So I do think it's very important to send something that's relevant on as many levels as possible industry size. You know what they're asking for in their specific use case and, assuming that you have that, I would keep it pretty brief because it in my experience, and so far as we're sitting at proposals, the long ones, people will tend to abandon. You know, all it takes is one slightly not interesting slide and a fifty slide deck for the person to to abandon the whole thing and leave. So for those types of case studies, you know, two pages, right, first big intro page presenting the problem and here's how we solved it and move on. That way it's a quick hit. You can send it on its own, but even better we like to combine that with multiple other documents. So we might say hey, first here's the case study, but I've also included for your team some of our security information, which we know will be important to you because you're in a regulated industry. And then after that here's, you know, here's a quick network diagram and then following that, here's some screenshots of our application in action and you can see how easy it's going to be for your users to use it, and that's kind of a nice package that helps them to okay, here's two pages on that, but then I'm going to get to switch pages and look at something totally different that appeals to someone else in the company. We think it also increases the likelihood that they're going to share it. So they might be sharing it and saying to the recipient, Hey, checkout page five. You can skip the security stuff because you're not in security, but you're in user experience in sales. So check out page five and thereafter. So it increases likelihood'll get shared internally. Interesting. Yeah, that's great and I know you have sort of touched on this, but I don't know if there was anything that specifically you wanted to mention in terms of, you know, what to leave out? Is there something that you've seen time and time again, proposals continued to include but kind of like, as a general rule, maybe you don't need this, or is that just really a very specific, you know sort of proposal to proposal concept? Yeah, I think in a lot of ways the question of tails with with the question of when, so what to send. Often Times the question from a salesperson will be should I send that actual proposal that the person can sign off on to do business with us? Should it just be an overarching here's what we can do, let us know if you're interested and we'll send over the contract, or should it be a proposal that actually includes that legal language that makes it executable? The person can receive it and say go time, I'm ready to do business? As a lawyer I prefer when someone sends me everything all at the beginning. That way, if I'm ready to move quickly, I can review it and get that done, so it can help accelerate the deal. I know, though, that others feel like when they receive the full, you know contract, it's like, well, let's not move so fast. I just wanted to see, you know, the quick back of the Napkin proposal of about what the product would look like and, you know, what's the ball park cost, and then go back and forth on that a little bit. So I think it really does depend on you know, where is your customer the bicycle? Are they looking to move pretty fast,...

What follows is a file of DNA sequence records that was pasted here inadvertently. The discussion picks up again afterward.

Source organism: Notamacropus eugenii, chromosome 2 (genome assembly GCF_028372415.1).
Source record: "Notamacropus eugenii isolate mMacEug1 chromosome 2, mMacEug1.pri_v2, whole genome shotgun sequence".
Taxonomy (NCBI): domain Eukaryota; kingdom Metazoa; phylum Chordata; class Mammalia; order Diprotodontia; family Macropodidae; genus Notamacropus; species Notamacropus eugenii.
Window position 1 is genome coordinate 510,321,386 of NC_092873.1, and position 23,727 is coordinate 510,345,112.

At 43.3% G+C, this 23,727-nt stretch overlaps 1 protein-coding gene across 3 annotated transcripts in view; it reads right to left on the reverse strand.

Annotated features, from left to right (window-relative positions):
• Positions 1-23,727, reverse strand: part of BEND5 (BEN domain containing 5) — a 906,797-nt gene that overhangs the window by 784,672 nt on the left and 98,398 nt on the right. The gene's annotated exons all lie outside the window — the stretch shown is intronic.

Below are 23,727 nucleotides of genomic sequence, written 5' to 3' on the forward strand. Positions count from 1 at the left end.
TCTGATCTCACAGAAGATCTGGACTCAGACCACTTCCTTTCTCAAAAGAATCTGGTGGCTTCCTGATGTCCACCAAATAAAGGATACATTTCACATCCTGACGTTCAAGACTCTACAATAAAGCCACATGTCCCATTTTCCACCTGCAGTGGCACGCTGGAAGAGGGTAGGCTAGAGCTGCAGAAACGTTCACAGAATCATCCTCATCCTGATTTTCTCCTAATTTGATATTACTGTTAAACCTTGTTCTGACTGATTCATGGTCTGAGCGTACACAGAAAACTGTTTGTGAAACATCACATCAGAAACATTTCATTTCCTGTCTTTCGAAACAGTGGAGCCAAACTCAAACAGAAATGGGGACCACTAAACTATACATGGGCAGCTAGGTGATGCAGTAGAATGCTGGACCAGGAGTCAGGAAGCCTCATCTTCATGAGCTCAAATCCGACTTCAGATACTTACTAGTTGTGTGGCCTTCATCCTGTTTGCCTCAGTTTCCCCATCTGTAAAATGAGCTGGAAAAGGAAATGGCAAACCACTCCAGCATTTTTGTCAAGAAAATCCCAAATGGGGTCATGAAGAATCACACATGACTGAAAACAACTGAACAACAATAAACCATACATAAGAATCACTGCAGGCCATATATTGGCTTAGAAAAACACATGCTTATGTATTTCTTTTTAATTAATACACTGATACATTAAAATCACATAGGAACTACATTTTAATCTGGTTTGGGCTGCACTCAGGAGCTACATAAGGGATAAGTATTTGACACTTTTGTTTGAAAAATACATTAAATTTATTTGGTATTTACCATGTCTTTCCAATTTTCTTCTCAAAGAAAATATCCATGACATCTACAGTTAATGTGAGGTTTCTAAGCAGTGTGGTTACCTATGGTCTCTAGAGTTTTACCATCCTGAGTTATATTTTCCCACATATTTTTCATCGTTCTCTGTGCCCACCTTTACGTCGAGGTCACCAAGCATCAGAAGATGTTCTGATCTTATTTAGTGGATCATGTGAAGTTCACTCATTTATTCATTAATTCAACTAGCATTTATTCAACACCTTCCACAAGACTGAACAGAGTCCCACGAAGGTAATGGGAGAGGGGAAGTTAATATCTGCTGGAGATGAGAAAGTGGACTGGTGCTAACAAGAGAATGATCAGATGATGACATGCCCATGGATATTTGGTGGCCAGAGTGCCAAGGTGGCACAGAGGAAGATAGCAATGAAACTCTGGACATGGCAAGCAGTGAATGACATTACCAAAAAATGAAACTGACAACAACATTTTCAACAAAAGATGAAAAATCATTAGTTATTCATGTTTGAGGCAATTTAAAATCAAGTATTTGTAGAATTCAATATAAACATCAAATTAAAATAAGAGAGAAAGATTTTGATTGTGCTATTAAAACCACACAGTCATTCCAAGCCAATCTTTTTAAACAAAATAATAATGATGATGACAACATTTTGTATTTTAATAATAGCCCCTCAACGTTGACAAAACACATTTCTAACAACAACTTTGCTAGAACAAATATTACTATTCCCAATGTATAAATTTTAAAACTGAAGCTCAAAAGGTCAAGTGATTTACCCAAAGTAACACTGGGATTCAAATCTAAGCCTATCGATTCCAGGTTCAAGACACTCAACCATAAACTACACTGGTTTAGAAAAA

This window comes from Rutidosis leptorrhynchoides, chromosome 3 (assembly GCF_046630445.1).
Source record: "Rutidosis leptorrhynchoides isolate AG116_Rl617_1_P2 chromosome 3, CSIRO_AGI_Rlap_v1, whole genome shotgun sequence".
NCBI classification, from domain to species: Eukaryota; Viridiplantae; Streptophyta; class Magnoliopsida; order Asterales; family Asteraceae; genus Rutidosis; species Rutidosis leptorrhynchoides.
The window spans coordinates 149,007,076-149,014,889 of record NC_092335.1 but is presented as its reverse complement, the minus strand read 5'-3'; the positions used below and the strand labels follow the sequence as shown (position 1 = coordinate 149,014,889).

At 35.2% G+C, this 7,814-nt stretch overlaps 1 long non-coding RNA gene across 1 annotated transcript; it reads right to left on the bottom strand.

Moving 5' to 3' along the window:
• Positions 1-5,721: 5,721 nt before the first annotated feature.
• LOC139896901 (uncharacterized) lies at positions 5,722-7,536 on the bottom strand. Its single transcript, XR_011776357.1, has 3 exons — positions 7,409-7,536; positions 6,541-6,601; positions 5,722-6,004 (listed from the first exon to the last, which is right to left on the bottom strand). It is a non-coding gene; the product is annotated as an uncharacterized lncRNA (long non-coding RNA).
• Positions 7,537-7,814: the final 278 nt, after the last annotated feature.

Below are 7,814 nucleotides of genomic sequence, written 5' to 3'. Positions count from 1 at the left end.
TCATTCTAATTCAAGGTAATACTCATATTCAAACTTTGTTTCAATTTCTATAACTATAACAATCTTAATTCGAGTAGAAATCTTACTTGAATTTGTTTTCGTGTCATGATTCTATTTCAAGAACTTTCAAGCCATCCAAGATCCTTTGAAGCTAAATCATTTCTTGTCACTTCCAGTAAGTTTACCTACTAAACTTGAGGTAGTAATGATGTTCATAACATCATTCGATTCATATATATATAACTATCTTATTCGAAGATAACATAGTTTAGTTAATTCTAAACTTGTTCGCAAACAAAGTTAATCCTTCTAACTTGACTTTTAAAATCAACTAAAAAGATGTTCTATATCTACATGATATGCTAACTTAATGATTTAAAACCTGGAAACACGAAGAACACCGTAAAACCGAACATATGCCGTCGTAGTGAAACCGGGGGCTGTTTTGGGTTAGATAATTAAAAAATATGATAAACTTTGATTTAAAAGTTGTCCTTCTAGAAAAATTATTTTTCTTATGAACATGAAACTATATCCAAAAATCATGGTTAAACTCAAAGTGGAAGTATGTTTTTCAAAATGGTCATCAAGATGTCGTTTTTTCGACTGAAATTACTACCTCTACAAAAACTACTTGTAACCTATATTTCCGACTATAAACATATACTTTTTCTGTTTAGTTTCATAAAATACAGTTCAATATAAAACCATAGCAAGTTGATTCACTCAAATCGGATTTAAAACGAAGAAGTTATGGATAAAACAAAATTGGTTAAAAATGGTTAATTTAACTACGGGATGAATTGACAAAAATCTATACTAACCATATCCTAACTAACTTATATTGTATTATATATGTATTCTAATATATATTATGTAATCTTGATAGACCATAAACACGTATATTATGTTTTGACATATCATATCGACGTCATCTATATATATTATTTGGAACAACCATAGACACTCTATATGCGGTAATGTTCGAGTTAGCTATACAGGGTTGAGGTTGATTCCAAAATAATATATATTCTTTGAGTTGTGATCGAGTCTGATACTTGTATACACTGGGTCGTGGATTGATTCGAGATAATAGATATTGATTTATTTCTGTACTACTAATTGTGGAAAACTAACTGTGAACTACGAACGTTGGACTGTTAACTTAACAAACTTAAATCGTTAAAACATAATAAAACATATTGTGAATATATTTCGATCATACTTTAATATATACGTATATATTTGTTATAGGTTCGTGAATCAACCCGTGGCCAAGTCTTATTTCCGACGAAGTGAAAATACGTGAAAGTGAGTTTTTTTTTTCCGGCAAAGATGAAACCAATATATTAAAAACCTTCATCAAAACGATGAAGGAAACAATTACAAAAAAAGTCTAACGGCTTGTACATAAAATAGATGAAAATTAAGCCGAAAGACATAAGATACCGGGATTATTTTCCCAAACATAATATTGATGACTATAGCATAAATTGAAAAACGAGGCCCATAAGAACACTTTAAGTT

...in which case I'd send it early and often. If it's going a little bit slow where and you need to prove out a use case first, then I would send them kind of the back of the Napkin proposal and maybe a few different versions of it. You know, I'm going to send through a three pager. On the first page you'll see a deal that's monthly. On the second page our annual deal or if you're ready to make a three year commitment, I'm included a steep discount on page three. Please let me know your feedback if you're leaning toward one or the other. You know, some companies, for cash the purposes, really want to do monthly. Others want that long term, you know, kind of partnership commitment and like the price discount in order to commit for a three year term. So I think throwing some of that across the bow. I think more often than not you're going to get some good customer feedback and be able to decide how you want to move forward and then you can ship over the full contract after that. Got It. Got It and and you also kind of have touched on point number two of when to send it. So, like you said, it kind of depends on a little bit where they are in the sale cycle. Personally tailored a bit to the type of client that you're talking to, whether it's, you know, someone like you that would want all of that information up front or someone that's kind of let's pump the brace a little bit. I just want to think. I just kind of wanted to get some general information. So it sounds a little bit like you know, you have to have that conversation with whoever you're talking to. You have to. It's not a one size fit soul. It's well allow the the conversation you've been having to inform what you're sending and when you're sending it. Ye, and I think that, and that's definitely specific to proposals. So when we talk about sales collateral, marketing collateral, more broadly speaking, then I would definitely advise the early and often approach, which is if you have the security information, if you have the network diagram, if you happen to be on software, if you've got a case study or a packet that has reviews in it or a slide deck that's working really well for pitching that you use. Sometimes I would combine all those together so it's just one package and put the link into an email and send it out and get that engagement. Other times it could be advantageous, like if you're doing a prospecting email drip over time, you know, seven emails over the course of three weeks, then including some different attachments that might attract a different type of viewer that's thinking about your product or service in a different way can be good. So you know, first one, Hey, I did some research on your company. This is a this is a little case study. You know, Click this link into view that you can share with your team. Next email might be saying totally different. Hey, I know you guys are in finance. saw some of the new regulations coming down. Thought this would be relevant to your industry. We're bulletproof on that front. Check out our network diagram and our third party you know pain test results. You Know Click here. So putting putting those into emails as the call that action, having that hyper link in there where they can go in view a presentation or a PDF, I think is really compelling and I think what we found his engagement can frequently be higher on those links, more...